We are entering the era of edible excess. There's been a rising tide of insane and luxurious food challenges over the last few years: It was only months ago that a regular Brooklyn eatery offered patrons the chance to earn a 10% stake in the restaurant if they scarfed down a 30 pound burrito (and ghost pepper margarita) in under an hour. While that may sound delicious, I tried it and the only thing I got was two-day long heartburn. Even so, I was excited to learn of a new novelty food craze that focuses on opulence and quality rather than sheer live-ruining volume.
Yes, I'm talking about the $100 donut.
No, this isn't just your typical run-of-the-mill Dunkin' Donuts pastry. We're talking a purple yam donut, made with French pâte à choux, doused in rich Cristal icing, stuffed with an ube mousse and some champagne jelly, before being carefully decorated with 24-karat gold flakes. Pretty casual, right?
The geniuses over at Manila Social Club, a Filipino restaurant in Williamsburg, Brooklyn, concocted this bourgeois bakery item as a marketing stunt (it worked, obviously) with no idea the craze it would inspire. After hearing about this extravagant morsel for days, I had to see what all the fuss was about.
Let me start off by saying that while I'm a huge donut fan, I've never consumed any sort of gold in my entire life. The idea of topping a dish with gold flakes is in my mind the equivalent to shoveling caviar into your mouth with a tiny little spoon: I make fun of people who do it, and I most definitely do not consider myself someone worthy of this extravagant privilege. But in any case, I jumped at the opportunity to sample this delicacy immediately because a) who doesn't love a good donut, no matter what the situation, b) I don't have to pay for it, and c) this would make for a great Instagram.
The donut arrived at the Maxim offices in a box that a middle-aged woman would probably leave Bergdorf's with on a Sunday afternoon, decked out with both matching yellow-tinted tissue paper and a purple ribbon. The second I lifted the lid, the pastry glimmered in the fluorescent light of our office. It's beautiful and almost intimidating for a donut, to say the least. The delicate French pastry had been loaded up with so many gold flakes it almost smelled expensive. Although it looked dense, the donut was surprisingly dainty and extremely light. I stared at it for a little while, entranced before acknowledging that I would actually have to do my journalistic duty and pop this bad boy in my mouth. I just didn't want to say goodbye.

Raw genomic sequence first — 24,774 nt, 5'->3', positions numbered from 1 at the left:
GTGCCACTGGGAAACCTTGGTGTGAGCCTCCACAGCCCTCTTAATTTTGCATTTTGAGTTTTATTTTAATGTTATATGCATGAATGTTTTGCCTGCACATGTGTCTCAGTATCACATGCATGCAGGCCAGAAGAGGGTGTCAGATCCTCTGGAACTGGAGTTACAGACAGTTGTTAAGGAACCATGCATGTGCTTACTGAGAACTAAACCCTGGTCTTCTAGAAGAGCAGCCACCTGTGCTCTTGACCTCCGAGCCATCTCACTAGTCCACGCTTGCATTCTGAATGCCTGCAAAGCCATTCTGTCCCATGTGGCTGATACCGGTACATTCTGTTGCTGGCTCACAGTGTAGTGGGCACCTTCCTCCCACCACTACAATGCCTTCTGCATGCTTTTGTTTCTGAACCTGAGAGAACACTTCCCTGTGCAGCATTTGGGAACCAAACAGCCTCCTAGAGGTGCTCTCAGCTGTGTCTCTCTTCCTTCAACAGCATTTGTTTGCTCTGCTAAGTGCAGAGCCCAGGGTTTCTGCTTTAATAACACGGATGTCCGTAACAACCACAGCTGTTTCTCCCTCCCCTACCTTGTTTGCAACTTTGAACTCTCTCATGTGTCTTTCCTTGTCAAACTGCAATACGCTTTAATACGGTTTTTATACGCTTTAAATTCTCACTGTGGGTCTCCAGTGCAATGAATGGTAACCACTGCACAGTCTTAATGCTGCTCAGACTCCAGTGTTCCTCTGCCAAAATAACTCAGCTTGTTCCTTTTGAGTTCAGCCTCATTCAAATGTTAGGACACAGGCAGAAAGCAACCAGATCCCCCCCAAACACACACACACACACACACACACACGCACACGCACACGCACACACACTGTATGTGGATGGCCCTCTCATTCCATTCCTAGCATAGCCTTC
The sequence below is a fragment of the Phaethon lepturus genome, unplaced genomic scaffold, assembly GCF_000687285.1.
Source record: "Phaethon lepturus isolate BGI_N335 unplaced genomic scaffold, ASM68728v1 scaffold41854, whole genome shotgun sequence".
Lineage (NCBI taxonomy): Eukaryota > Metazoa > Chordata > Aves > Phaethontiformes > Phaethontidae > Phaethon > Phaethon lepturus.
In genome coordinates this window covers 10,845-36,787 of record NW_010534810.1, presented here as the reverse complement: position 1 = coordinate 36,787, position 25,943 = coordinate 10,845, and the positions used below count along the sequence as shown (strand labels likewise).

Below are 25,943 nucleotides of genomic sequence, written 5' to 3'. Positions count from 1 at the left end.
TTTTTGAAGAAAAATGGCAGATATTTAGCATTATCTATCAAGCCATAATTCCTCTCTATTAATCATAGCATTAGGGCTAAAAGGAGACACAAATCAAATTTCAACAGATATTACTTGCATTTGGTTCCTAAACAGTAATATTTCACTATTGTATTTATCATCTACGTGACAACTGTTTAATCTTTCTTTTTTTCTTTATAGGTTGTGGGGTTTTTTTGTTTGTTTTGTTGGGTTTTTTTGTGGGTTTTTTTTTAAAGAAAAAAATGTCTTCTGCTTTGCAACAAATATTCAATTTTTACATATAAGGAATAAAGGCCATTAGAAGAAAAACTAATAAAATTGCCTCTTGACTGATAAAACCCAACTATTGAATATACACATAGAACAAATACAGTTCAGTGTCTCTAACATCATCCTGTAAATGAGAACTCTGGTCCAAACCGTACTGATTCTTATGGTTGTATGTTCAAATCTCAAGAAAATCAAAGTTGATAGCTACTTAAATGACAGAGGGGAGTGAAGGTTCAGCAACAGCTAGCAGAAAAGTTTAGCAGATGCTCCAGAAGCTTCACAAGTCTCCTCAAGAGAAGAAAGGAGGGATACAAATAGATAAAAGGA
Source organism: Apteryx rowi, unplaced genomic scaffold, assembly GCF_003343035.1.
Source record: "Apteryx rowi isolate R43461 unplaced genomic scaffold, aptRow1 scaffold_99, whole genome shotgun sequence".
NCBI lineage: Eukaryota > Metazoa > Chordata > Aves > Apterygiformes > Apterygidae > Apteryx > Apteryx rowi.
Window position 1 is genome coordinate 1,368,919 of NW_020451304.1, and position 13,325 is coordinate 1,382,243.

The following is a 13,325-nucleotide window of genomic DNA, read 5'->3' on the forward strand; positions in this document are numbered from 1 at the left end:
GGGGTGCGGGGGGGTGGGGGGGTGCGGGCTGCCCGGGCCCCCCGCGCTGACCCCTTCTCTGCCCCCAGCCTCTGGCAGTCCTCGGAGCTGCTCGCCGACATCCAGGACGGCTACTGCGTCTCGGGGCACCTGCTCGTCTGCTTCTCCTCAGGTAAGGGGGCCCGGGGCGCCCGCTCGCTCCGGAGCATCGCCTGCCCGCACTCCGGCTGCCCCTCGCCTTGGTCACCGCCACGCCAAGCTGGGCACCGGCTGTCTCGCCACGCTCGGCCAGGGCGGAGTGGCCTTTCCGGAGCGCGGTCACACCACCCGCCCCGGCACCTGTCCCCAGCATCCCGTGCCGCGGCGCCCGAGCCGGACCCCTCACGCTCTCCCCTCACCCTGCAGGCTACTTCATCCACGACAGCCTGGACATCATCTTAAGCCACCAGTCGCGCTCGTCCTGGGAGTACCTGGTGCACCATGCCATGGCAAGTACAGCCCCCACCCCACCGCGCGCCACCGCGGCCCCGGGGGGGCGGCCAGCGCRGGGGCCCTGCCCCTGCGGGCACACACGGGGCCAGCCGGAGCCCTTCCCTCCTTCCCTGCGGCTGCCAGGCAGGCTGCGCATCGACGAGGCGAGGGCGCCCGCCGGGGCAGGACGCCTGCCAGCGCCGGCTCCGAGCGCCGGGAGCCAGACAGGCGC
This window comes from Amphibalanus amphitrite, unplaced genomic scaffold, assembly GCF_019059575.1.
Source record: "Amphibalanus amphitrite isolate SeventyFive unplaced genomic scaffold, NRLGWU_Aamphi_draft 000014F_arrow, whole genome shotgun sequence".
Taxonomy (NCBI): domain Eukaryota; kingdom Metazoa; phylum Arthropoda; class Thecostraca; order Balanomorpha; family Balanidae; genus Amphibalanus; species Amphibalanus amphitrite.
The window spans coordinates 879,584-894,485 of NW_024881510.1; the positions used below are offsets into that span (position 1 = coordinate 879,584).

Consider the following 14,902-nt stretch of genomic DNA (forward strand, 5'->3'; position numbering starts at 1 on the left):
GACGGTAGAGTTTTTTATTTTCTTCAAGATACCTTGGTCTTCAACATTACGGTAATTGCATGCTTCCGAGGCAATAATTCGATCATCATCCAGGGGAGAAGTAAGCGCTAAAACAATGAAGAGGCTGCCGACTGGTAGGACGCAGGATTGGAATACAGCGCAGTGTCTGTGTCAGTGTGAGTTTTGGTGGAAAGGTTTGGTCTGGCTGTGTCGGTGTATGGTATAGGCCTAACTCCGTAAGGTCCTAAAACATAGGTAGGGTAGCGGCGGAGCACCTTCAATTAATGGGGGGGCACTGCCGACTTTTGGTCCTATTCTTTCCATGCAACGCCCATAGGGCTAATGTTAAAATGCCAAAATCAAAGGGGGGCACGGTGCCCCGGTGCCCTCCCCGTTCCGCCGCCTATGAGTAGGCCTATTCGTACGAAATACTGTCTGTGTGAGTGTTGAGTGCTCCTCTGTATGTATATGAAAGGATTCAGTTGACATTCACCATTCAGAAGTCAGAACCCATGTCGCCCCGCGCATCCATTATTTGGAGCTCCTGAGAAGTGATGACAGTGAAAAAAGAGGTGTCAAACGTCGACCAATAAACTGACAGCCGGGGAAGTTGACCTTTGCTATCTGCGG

When I first slice inside this gorgeous creature, I'm greeted with a purple substance that looks like it belongs inside Barney the Purple Dinosaur. That's the ube, a Filipino sweet potato. The minute I start handling this purple-and-gold monster, it slowly oozes a seductive Cristal jelly.
I take my first bite. The second it touches my tongue, my immediate response is not the best: "Mother of God, what the fuck is this?" I wonder as I'm hit with a maelstrom of unusual flavors. Eventually, I get over my shock and accept the pieces of exotic pastry rolling around in my mouth. The icing is pretty sweet, the donut itself crisp and moist, and I pray there's enough Cristal here that I'll feel a nice buzz by the time I'm done. Did I mention I'm eating gold? This thing really isn't half bad, I suppose.
Before I know it, I'm licking every last piece of gold flake out of the box it came in. The donut of my dreams has come and gone. I'd be lying if I said I didn't wish I had another one, but would I pay the steep $100 for a second morsel? Probably not.
It's safe to say that my golden donut experience was an absolute success despite my bank account's inability to support this bourgeois addiction. But here's the thing: the donut itself was pretty damn good, even without the gold flakes. Next time you're strolling around the streets of Williamsburg in search of something to satisfy your sweet tooth, Manila Social Club is for you — just don't get too greedy.